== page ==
General

WordPress 5.0 & Gutenberg

At the time of this writing WordPress 5.0 is scheduled to release on November 27. Two major changes are included in this release, 1) replacement of the current WordPress editor, TinyMCE, with Gutenberg and 2) replacement of the underlying framework with React, a popular JavaScript framework used by Facebook and Instagram. Gutenberg has recently been available as a plugin, I’m sure you’ve seen the notifications in your dashboard about it. In WordPress 5.0 the Classic Editor is replaced with Gutenberg, the only editor included in the new WordPress release. The Classic Editor will be available as a plugin moving forward, and includes 2 options for it’s use, 1) replace the Gutenberg editor, or 2) use Gutenberg by default but include optional links back to the Classic Editor. About Gutenberg It’s all based on blocks rather than one long continuous stream of paragraphs. Each time you hit a return you’re essentially closing the previous block and opening a new one. Each block can be selected and styled separately from the others and can be moved around in a drag and drop fashion. If you have used page builder plugins this will be familiar. The native WordPress block options are lean, but there are plugins like Atomic Blocks and Stackable that add fancier block options to Gutenberg. Examples of additional block types added by these plugins are Post Grid, Call To Action, Accordions, Testimonials and Sharing Icons. There is another more robust plugin called Disable Gutenberg that brings back the Classic Editor

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Update on the SSL situation

Just a quick update to let you know I have been slowly but surely converting all the sites I manage to https. This activates the lock icon in browsers to tell the visitor the site is protected by SSL encryption, and any data they submit on your website forms will be protected. At this time almost all web hosts offer a free ssl certificate, so the only expense is the cost to have us install and configure it for you, usually around $50. Headsup Google results will still show your old site urls until their engine crawls your new https site and updates those urls. There are ways to speed the Google re-indexing process up such as setting up and submitting a new sitemap to Google Search Console, and creating redirects on your server. To get information about your specific website don’t hesitate to call Anne at 360-599-3711 with any questions. If you’re a little geeky and like to try and do things yourself you can login to your hosting account and activate the certificate yourself (call your host’s tech support team if it’s not obvious how). If you’re running WordPress I recommend installing the plugin “Really Simple SSL” to help convert all the mixed content to https so browsers show the happy green lock icon. If after installing the plugin you still see mixed content warnings there may be places a little deeper in the code that need updating from http to https; if you run into this give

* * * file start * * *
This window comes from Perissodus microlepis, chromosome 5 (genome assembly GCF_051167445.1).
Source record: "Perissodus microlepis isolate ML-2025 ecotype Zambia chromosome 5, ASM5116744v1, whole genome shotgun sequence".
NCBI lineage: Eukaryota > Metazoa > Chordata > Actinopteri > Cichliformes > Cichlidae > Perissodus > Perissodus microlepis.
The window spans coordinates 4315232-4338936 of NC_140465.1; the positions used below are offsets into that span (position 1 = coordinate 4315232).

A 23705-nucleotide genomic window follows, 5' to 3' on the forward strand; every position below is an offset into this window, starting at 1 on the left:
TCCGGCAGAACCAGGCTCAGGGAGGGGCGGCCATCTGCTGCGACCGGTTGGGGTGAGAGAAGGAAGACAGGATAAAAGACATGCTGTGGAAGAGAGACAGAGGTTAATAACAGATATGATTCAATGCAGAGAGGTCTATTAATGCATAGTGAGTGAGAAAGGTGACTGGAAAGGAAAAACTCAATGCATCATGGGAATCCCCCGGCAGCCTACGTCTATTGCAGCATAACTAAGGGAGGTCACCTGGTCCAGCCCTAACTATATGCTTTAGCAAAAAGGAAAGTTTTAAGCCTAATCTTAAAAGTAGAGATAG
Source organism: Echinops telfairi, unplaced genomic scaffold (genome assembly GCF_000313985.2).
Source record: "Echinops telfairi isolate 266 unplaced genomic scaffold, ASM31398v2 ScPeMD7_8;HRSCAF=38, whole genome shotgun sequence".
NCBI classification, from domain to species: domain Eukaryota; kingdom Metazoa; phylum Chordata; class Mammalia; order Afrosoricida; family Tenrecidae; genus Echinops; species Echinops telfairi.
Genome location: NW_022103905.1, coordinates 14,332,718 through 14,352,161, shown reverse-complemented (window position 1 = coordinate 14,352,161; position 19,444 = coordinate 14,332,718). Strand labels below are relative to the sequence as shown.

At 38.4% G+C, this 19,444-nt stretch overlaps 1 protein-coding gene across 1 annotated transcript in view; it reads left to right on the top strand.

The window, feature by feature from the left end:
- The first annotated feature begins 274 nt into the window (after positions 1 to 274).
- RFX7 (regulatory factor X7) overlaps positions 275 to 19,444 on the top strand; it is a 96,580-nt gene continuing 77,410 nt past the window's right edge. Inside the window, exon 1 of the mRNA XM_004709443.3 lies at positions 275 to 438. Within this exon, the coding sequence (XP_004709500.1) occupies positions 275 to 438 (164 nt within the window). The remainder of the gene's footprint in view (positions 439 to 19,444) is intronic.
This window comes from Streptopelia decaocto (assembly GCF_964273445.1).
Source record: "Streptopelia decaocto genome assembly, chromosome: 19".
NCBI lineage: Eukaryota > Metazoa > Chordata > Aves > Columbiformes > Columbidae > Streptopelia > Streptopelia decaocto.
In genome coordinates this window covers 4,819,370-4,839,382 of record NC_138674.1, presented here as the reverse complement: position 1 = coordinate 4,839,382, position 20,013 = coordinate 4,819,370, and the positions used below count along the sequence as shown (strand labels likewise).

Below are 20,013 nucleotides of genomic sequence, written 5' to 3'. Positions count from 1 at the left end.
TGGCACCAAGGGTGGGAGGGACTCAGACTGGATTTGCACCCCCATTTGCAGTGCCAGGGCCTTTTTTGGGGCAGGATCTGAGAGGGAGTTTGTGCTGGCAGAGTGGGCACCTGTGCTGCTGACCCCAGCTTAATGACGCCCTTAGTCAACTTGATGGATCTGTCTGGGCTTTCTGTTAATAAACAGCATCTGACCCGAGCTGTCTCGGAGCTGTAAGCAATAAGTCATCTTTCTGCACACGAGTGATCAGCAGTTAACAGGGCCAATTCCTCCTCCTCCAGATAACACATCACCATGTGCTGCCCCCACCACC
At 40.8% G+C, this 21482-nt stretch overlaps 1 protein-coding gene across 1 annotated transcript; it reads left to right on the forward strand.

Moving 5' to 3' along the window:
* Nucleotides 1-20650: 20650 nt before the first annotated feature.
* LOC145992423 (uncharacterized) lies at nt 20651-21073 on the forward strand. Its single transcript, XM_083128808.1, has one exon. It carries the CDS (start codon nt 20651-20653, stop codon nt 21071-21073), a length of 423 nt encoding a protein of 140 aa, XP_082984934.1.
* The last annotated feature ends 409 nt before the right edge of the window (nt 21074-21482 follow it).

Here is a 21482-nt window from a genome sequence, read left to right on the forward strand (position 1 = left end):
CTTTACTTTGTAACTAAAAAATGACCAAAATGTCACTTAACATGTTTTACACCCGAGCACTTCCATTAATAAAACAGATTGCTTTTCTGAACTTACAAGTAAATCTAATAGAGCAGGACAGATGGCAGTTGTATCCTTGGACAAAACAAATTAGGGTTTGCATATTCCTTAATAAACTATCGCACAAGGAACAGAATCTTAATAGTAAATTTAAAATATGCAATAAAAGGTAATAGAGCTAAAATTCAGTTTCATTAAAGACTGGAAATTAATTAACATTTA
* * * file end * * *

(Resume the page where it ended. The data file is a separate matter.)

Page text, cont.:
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Google is rolling out mobile-first indexing, what does that mean?